Five years after launching, family business Joe & Seph's gourmet popcorn now exports to over 19 countries around the world, including the home of popcorn, the USA. Director Adam Sopher tells BQ how they started exporting and the advice they'd give to others looking to follow in their footsteps.
What does your company do?
Joe & Seph’s are a multi-award winning producer of gourmet popcorn and caramel sauces, in a range of over 40 varieties.
When was your company launched, who by and why?
We’re a family business who launched in 2010, founded by Joseph Sopher (the brand’s namesake and head chef), along with his wife Jackie and their eldest son, Adam.
Joe & Seph’s was born out of Joseph’s frequent business trips to the USA, where he would bring back gourmet popcorn for friends and family. As an enthusiastic amateur cook, he wondered whether he could create his own version of gourmet popcorn and started by air-popping the corn, before layering smooth caramel infused with various natural ingredients – by chance he stumbled across a unique “flavour-sequencing” technique whereby different flavour elements would unlock as you crunch on the popcorn. After taking early retirement, Joseph and Jackie decided to take the popcorn to a food show to see what the public thought and after selling out in two days they decided to start the business.
The popcorn first launched in Selfridges in April 2011, and Joe & Seph’s was born!
How long has the company been exporting?
Our first international stockist was a small distributor in France, in 2011, who we still work closely with today.
What do you currently export, and where to?
We export both our popcorn and caramel sauces to over 19 countries around the world. We currently export to countries including: France, Germany, Denmark, Norway, Finland, Dubai, Qatar, Hong Kong, China, Japan, Australia, Canada, Spain, Sweden and even the home of popcorn, the USA!
What motivated you to start selling overseas, and how long did it take?
The market for premium popcorn in the UK at the time was quite small (although it is growing rapidly), so it was important to expand our horizons to international markets where we targeted premium department stores and hotels. Because our products were being sold in places with an excellent international reputation, such as Selfridges and Harrods in the UK, it added a lot of credibility in other countries. The process didn’t take too long at all, once we had found the right distribution partner.
What is the easiest part of exporting?
I wouldn’t say that exporting is easy by any means, but we’re lucky in that British food has an excellent reputation and is in high demand internationally – which definitely helps. In the Middle East and the Far East in particular, there is a real demand for quality British products and our products have quite a British feel about them in terms of the flavour combinations and the fact that they all proudly state “Handmade in England” on the packaging.
And the most challenging part?
For us, because we don’t use any preservatives on our popcorn, shelf life is often seen as a barrier. We’ve managed to overcome this however by air-freighting our products and working on smaller order sizes, to ensure the stock is fresh when it arrives. Now when the issue comes up when talking with buyers, we have numerous case studies showing that we can overcome the issue, notably by the fact that we successfully export as far as Japan and Australia without trouble!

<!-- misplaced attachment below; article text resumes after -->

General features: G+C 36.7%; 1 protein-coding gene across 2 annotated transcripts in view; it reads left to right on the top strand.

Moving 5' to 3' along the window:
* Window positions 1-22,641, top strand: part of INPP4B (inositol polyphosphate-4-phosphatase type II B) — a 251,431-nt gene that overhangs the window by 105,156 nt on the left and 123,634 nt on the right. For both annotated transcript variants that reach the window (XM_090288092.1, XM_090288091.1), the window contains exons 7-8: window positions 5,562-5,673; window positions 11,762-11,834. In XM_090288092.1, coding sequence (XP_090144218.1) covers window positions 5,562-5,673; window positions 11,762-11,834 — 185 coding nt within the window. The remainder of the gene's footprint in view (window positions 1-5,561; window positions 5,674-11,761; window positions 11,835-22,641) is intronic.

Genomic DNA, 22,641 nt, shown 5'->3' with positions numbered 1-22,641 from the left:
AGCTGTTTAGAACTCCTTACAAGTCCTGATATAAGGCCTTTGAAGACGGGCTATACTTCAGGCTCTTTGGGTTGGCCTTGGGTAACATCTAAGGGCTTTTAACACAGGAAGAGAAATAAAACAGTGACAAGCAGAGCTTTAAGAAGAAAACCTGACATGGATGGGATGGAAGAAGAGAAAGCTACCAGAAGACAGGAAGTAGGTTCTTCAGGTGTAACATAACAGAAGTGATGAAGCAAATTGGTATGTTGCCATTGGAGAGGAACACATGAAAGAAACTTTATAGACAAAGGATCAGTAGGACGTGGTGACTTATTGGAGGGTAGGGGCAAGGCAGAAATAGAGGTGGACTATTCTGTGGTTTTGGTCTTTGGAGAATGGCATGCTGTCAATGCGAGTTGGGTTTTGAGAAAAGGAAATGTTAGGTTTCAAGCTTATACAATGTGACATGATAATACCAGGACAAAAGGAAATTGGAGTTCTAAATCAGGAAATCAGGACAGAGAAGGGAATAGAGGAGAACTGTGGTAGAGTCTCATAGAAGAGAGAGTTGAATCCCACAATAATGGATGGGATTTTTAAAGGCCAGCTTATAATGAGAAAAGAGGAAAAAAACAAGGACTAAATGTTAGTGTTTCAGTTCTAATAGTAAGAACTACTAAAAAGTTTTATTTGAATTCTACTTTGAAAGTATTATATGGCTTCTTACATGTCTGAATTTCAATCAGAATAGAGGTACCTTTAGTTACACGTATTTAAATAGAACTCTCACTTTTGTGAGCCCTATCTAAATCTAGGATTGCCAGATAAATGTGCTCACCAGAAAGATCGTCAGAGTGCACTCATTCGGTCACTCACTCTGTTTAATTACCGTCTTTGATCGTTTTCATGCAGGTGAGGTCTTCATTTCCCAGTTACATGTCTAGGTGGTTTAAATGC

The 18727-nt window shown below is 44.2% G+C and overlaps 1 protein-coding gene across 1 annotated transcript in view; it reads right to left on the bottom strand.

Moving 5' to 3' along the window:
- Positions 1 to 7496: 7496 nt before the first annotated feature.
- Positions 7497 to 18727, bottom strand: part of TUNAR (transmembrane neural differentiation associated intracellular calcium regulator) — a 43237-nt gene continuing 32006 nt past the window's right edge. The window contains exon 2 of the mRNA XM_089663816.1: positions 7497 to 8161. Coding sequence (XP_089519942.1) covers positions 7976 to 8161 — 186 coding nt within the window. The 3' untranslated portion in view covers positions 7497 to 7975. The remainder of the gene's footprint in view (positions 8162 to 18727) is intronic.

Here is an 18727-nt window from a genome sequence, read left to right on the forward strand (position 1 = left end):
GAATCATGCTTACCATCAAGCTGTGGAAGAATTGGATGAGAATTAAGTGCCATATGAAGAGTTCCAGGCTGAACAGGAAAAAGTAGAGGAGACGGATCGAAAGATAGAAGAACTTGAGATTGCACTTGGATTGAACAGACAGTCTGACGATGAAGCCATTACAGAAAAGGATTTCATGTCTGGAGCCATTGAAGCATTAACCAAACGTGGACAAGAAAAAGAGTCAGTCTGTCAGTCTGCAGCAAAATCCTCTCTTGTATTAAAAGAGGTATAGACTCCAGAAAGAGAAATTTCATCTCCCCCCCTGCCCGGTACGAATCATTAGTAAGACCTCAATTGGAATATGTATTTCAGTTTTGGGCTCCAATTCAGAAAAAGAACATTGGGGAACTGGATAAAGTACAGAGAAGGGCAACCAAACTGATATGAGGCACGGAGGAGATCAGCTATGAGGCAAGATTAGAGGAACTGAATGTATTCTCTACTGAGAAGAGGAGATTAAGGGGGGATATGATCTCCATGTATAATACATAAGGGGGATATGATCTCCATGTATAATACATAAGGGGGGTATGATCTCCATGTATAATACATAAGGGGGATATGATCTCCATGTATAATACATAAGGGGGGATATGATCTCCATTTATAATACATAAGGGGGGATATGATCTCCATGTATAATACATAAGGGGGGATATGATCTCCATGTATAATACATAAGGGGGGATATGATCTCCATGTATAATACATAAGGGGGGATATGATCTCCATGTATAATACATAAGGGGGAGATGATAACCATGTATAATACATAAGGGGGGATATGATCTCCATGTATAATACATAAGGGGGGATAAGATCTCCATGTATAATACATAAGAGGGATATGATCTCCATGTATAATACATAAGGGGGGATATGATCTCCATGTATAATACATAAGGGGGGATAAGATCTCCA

Have language barriers, currency changes, etiquette and culture ever caused you any difficulties? How did you overcome them?
It’s very important to be aware of culturaletiquette differences when dealing with international buyers. This can be anything from the way you accept a person’s business card, to how you greet a visitor to your stand at a trade show. You tend to pick up local customs and the way of doing things when you’re at trade shows and through networking events, and if you’re unsure it’s always good to ask other exhibitors and organisations like UKTI who have a better understanding of such things.
From a currency changes point of view, that can be a real challenge but we try to be flexible depending on the situation, and support our customers as much as possible.
Did you get any support when you wanted to trade abroad? Who from, and was it helpful?
Yes, we worked very closely with UKTI who were fantastic in organising international trade shows, introducing you to buyers and providing useful information on international markets.
That would definitely be my main advice to any business looking to start exporting is to get in touch with your regional UKTI representative!
It’s also really important to network with other businesses to find out a little more about other markets – most people will have had similar experiences so sharing your expertise with others can be incredibly useful.
What advice would you give to someone just starting to explore overseas markets?
Do lots of research and ask lots of questions. Trade shows, while often expensive, have been really important for us in finding new business internationally, so I would definitely recommend these. There are often grants available for smaller businesses too, so it’s worth speaking to your UKTI representative.
Where next? What markets are you looking into and where do you see the company in 5 years’ time?
We’re seeing good growth in Scandinavia in particular, as well as Germany where we’ve just started working with a retail and food service distributor.
We’re also building the brand in the USA and Canada which is no easy feat for a popcorn product given the amount of competition but so far the response has been great!
Currently export contributes to 18% of total sales, but our target is for this to increase to 30% by 2018.
In five years’ time, we want Joe & Seph’s to be recognised as the best-tasting popcorn in the world!
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